In the next few posts I will be explaining some technical differences in the way American Airlines counts miles towards status and rewards.
The American Airlines AAdvantage frequent flyer program uses two different counting systems to reach elite status. First, there is the traditional miles flown (or butt in seat miles) the mileage accrued while flying in any class of service. Second is the less common mileage points based on the fare class paid. Points have class of service bonuses for full fare economy, business, and first class. Points also have class of service “penalties” for deeply discounted fares as can be seen in the chart below:
|Fare Purchased||Booking Class||Points Per Qualifying Mile Earned|
For example, in a calendar year, if you were to fly 66,666 miles in paid first class, you would earn 66,666 * 1.5 = 100,000 points and qualify for Executive Platinum (EXP). If you were flying in non-full fare economy or discounted economy you would need to fly the full 100,000 miles to reach EXP. (For the moment lets exclude any special earnings promotions like DEQM – we will discuss that in a later post.)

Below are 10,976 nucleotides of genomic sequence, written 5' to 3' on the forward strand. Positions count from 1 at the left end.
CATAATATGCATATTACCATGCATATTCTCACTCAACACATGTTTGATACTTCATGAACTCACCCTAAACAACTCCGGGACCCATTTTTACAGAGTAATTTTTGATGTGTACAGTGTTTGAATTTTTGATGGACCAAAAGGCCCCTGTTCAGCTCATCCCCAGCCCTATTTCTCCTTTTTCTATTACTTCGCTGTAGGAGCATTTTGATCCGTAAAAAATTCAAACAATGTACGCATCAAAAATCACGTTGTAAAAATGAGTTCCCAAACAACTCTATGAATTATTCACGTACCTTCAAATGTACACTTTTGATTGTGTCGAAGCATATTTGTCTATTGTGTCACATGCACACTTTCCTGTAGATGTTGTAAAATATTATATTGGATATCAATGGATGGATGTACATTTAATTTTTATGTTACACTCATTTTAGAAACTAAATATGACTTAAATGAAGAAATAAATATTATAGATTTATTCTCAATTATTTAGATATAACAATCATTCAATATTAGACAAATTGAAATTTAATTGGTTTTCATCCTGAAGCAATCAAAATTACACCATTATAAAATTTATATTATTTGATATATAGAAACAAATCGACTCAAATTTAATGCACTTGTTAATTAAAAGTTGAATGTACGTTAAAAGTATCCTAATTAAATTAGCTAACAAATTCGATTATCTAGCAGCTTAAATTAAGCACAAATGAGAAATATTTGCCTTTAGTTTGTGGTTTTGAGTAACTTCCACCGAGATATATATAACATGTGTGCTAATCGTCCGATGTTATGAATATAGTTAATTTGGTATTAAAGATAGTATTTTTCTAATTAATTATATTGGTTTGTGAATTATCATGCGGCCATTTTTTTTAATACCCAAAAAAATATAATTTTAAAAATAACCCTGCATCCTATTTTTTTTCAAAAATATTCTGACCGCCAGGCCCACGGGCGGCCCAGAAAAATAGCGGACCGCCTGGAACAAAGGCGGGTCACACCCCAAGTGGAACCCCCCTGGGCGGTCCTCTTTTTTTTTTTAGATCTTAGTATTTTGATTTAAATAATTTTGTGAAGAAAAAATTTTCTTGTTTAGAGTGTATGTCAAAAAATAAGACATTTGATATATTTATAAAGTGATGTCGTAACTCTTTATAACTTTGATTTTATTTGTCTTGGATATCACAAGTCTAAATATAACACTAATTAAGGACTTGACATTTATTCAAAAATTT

Similarly the American Airlines Challenge, is measured only on POINTS. So if you want to earn 10,000 points to qualify for Platinum, and you are booking deeply discounted coach seats (that earn 0.5 points per mile) you will need to fly 20,000 miles. More on the challenge later.
The important thing to remember is that American (unlike United, Delta, and others) seperates their class of service bonus into points only, and generally other promotions like DEQM are for miles not points. The second thing to remember is that points are solely used for the Challenge. Keep this in mind and you will be ontrack to mastering the AAdvantage program.